• Bernese Mountain Dog • Bullmastiff • Cane Corso • Dogue de Bordeaux • Fila Brasileiro • Great Dane • Great Pyrenees • Leonberger • Mastiff • Neapolitan Mastiff • Newfoundland • St. Bernard • Tibetan Mastiff
Note from Kathy: Some on the list are not what I consider Large or Giant, but then my Tili is 170#. I included Large-ish Breeds also.
#1 Tip - For quicker absorption warm Nose Butter prior to using • To warm; stick in your pocket, bra, or scoop some out & warm in palm (see image) • Open the tin or tube • Gently control your dog's face (side of face or under their chin) • Avoid head-locks - that's a trigger for many dogs • Tag Team - have someone hold & you apply • (Tin) Scoop a bit out appropriate to the size of your dog’s nose • Dab it on their nose • Rub it in a bit, you do not have to rub it in completely as it melts quickly, especially if warm • Distract to keep them from licking or rubbing it off • Repeat 2-3x a day for 1-3 days or until nose is back in shape • Then use as needed for maintenance (usually 1-2x a week)
• Apply 2-3x a day (do your best) • After 2-3 days of 2-3x daily usage, gently rub their nose with tissue and see if the crust crumbles off easily • If it doesn't immediately crumble off without much effort, keep applying Nose Butter 2-3x a day and testing until it crumbles off • It will look like greasy, black dirt • One last caveat - Do NOT Pick! It will be tempting, but don't give in • One more - TREATS!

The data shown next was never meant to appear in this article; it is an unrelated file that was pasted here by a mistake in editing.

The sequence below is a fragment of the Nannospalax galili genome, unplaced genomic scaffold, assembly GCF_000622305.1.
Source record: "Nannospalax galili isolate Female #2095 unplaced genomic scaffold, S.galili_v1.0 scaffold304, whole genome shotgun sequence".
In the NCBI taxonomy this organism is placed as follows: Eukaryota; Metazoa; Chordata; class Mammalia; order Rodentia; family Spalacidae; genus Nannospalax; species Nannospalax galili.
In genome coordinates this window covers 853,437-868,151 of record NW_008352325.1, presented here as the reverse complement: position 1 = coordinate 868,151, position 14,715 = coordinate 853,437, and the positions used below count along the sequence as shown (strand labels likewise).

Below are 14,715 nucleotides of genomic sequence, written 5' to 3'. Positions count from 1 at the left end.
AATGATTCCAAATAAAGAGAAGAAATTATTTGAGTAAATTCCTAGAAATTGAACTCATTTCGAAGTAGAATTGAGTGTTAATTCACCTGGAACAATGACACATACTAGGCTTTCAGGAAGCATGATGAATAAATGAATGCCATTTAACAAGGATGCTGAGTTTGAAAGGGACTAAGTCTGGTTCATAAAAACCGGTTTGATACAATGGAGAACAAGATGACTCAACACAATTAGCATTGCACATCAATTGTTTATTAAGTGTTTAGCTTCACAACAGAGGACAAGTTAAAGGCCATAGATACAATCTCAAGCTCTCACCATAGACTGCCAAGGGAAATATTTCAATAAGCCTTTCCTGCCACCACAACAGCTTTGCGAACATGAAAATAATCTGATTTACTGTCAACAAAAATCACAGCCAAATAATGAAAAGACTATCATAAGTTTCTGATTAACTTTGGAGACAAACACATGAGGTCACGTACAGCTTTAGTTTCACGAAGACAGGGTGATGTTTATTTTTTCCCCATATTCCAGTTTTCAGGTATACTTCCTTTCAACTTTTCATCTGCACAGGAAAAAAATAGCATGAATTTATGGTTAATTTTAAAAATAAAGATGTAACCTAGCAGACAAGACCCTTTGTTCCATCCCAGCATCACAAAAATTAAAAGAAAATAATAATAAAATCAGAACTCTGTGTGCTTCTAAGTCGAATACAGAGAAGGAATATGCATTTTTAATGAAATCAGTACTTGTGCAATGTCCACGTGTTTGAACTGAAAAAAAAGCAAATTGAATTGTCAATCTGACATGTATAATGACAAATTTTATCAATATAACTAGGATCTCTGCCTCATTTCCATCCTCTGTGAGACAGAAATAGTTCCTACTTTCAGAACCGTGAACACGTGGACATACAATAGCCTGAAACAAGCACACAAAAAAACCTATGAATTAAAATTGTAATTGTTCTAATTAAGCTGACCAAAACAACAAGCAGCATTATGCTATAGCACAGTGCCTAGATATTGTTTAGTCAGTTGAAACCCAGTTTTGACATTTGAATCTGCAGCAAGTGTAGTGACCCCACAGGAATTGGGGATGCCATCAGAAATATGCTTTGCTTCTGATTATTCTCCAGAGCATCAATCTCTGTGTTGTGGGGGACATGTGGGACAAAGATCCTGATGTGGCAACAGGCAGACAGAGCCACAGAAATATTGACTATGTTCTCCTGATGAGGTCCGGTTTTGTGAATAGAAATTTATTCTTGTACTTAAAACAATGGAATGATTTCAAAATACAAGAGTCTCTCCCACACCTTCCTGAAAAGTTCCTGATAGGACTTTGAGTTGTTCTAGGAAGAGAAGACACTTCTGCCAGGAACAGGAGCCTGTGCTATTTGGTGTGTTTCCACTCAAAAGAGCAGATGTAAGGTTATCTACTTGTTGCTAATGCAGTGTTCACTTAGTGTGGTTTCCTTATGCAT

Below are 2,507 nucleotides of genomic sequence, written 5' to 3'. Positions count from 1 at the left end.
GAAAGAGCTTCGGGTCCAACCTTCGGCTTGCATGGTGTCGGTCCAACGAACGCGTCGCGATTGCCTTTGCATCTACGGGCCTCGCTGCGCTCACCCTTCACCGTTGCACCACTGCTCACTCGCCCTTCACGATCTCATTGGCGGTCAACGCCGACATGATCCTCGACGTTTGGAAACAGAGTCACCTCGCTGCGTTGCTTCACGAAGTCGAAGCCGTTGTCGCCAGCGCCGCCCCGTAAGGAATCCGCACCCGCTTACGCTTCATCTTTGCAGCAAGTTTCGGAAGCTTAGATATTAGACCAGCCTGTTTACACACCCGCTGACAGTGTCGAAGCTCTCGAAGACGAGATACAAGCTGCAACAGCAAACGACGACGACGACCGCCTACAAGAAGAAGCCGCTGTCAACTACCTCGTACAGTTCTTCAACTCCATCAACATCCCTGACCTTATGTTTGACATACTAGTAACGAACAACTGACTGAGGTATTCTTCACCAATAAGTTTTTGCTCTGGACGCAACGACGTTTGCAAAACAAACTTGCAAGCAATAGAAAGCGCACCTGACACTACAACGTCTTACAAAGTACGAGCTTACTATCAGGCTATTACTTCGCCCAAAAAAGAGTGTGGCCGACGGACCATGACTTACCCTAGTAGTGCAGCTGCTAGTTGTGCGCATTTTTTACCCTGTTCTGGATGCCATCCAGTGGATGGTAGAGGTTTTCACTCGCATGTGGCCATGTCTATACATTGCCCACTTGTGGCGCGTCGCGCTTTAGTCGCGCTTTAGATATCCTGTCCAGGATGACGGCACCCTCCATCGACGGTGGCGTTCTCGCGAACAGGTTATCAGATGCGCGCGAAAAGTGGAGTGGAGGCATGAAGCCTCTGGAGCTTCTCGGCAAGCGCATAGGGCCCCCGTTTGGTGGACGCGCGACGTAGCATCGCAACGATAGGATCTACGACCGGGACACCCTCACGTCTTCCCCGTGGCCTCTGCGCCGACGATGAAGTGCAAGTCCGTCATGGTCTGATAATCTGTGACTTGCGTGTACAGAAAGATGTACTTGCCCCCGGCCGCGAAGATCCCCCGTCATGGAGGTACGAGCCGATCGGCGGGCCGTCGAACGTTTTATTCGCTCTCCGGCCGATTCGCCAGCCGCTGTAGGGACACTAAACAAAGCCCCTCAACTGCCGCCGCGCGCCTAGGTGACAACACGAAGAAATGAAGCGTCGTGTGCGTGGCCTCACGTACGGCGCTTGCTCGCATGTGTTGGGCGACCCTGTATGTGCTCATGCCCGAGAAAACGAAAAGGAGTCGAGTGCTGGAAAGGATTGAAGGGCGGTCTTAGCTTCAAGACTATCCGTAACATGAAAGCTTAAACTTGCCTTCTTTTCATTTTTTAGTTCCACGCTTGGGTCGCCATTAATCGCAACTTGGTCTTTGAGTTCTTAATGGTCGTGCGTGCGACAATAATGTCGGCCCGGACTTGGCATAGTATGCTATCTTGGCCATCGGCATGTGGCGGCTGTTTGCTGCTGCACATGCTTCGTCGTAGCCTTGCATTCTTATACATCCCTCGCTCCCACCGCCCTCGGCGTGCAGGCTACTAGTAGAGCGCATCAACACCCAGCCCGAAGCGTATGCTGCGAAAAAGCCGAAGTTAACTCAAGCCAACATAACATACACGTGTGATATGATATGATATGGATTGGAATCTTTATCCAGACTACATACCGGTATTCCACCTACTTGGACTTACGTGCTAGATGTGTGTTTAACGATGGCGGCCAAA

The crusty stuff is actually skin and hurts your dog if you pick it off or at it. Plus, it's annoying to them and you want this to be as pleasant as it can be.
• Give a cookie or treat before, during and after Nose Butter application • Shower your dog with cuddles, pets, repeat as needed • Feed their dinner (with extra yummies) • Play your dog's fave game • Throw a ball - if that's their jam • Go for a fun walk • Pet them, lavish praise on them for their overall good dog-ness • You know your dog better than anyone, find their hot button (why do I suddenly crave oatmeal raisin cookies?) • TIP! Not only does something positive (like cookies) take their mind off having something done to them, they soon equate Nose Butter with treats.